Comprehension of English

In recent years, I have had reason to contact several large companies whom one might label as technology organizations. They appear to be run by teenagers of employees in their early twenties with a poor comprehension of the English language in written form.  One can spend hours sending multiple messages to get a simple request across. Last week and today, I had the miserable experience of contacting a large, international, on-line retailer of books. I was seeking to cancel an account I opened in 2009 to publish my eBooks. I gave the recipients of my emails all the information associated with my account and referenced the webpage on which they advertise my books. The responses I received either directed me to other departments in the same organization, or gave me information I never requested. At this time, my account with this unhelpful organization remains open and my books continue to be advertised for sale.

I am not surprised that business is moving out of the U.S. to other countries. Like all my contact with technology companies, my most recent experience confirms the belief that either the recipients of my emails are used to receiving abbreviated text messages rather than straight English, or they don’t understand the language at all.

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OUR FUTURE

Most of us who remain in the upscale retirement community where I live, congratulate ourselves on being isolated from the crime and mischief that occurs outside our boundaries. We are indeed fortunate to be able to pursue our pickle-ball, golf, tennis, bridge, and mahjong activities without fear of drug pushers accosting us on the street corner or a junkie shooting us while we ride our golf carts. In addition to staying physically isolated, we can also stay mentally secluded if we follow the advice of the well-known Doctor Andrew Weil, who recommends we get healthy and stay that way by not following the News. Altogether then, we can inhabit our starter castles and applaud an existence envied by ninety-five percent of the U.S. population, to say nothing of the rest of the world.

Some among us — a relative handful in our 9,000 population — recognize our good fortune in being able to live here. We strive to give back to those surrounding communities who fared less well in life’s game of chance. Others, however, consider they have earned their place in this small heaven-on-earth via a life of hard work and thrift, while believing that those outside the gates of our small sanctuary, who struggle for their daily bread, have gotten what they deserve. A resident recently remarked that the rising cost of living was a good thing in that it would drive out of our neighborhood those in a lower income bracket. He probably considered that those forced to leave lowered the tone of the neighborhood.

It is saddening to reflect on the multiple conditions that have slowly, but surely, divided the rich and poor more clearly in recent decades, while destroying the middle class and robbing so many of a chance to attain what used to be known as The American Dream. The humanist and philosopher, Clive James, once observed that class now divides America more than in European countries. America is closer to a South American nation such as Brazil in accommodating extremely wealthy citizens together with abjectly poor ones. The forces driving this unhappy evolution include a gigantic military-industrial complex that drains resources in a self-fulfilling scenario of perceived global threats; the consolidation of power and wealth in the hands of fewer and fewer people; globalization of national economies; and the sad abdication of the ordinary person from resisting an autonomous system.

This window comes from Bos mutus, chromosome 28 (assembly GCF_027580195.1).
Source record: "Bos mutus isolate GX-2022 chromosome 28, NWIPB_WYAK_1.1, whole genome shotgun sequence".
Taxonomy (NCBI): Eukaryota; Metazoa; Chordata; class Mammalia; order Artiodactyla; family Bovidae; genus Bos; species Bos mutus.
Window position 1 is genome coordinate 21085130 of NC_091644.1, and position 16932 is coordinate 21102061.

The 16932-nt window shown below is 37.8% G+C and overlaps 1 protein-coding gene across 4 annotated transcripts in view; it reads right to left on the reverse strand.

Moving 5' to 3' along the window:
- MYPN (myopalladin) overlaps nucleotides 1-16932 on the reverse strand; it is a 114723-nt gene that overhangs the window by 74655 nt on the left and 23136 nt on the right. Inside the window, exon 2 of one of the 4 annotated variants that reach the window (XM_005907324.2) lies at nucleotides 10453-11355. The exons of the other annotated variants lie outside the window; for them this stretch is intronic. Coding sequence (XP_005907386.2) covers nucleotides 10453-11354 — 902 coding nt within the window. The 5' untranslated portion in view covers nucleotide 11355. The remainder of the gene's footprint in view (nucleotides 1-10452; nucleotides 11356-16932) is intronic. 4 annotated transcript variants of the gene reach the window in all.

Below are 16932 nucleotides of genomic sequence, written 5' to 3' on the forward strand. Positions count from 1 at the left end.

Can anyone really believe that an electoral system that relies on prospective government officials collecting money from donors who are mostly in the top one percent of the power-wealth segment of the nation, and who effectively buy future influence, is a healthy one?

Elected politicians no longer control our national society; they just fit right into the system. For the 2016 presidential campaign, more than a billion dollars of influence peddling again changed hands, and the vast majority of the American people had no qualms about the situation — to the sheer amazement of onlookers in other democratic nations. True change and control is in the hands of the ordinary person if they really see what is, and has been, happening around them. From the recent election, one has to ask, “Are so many people blind? Don’t they care? Do glib phrases and slogans so easily sway them? Are they more interested in TV soaps than in their own futures or those of their offspring?”

We have major problems looming. The collective internal debt incurred by successive U.S. governments for Medicare, Social Security, and The Pension Benefit Guarantee Corporation (the federal insurance program) now totals in excess of $50 trillion. Lifetimes of severely reduced economic prosperity face our children and grandchildren. Which political party is going to have the guts to break the bad news to the nation? While this situation remains hidden from the majority of citizens, we tolerate a political party that would like to continue spending vast sums on wars we don’t need. At the same time, we have tens of thousands of bridges and other key infrastructural services needing repairs whose estimated costs run to trillions of dollars. In addition to our financial problems we are facing a global warming disaster so dire that our government is paralyzed with fear in case the man in the street realizes how badly our planet is threatened, and wants immediate action to return things to normal, so he can resume wondering how The Cubs will do next season or who will be the next star of American Idol.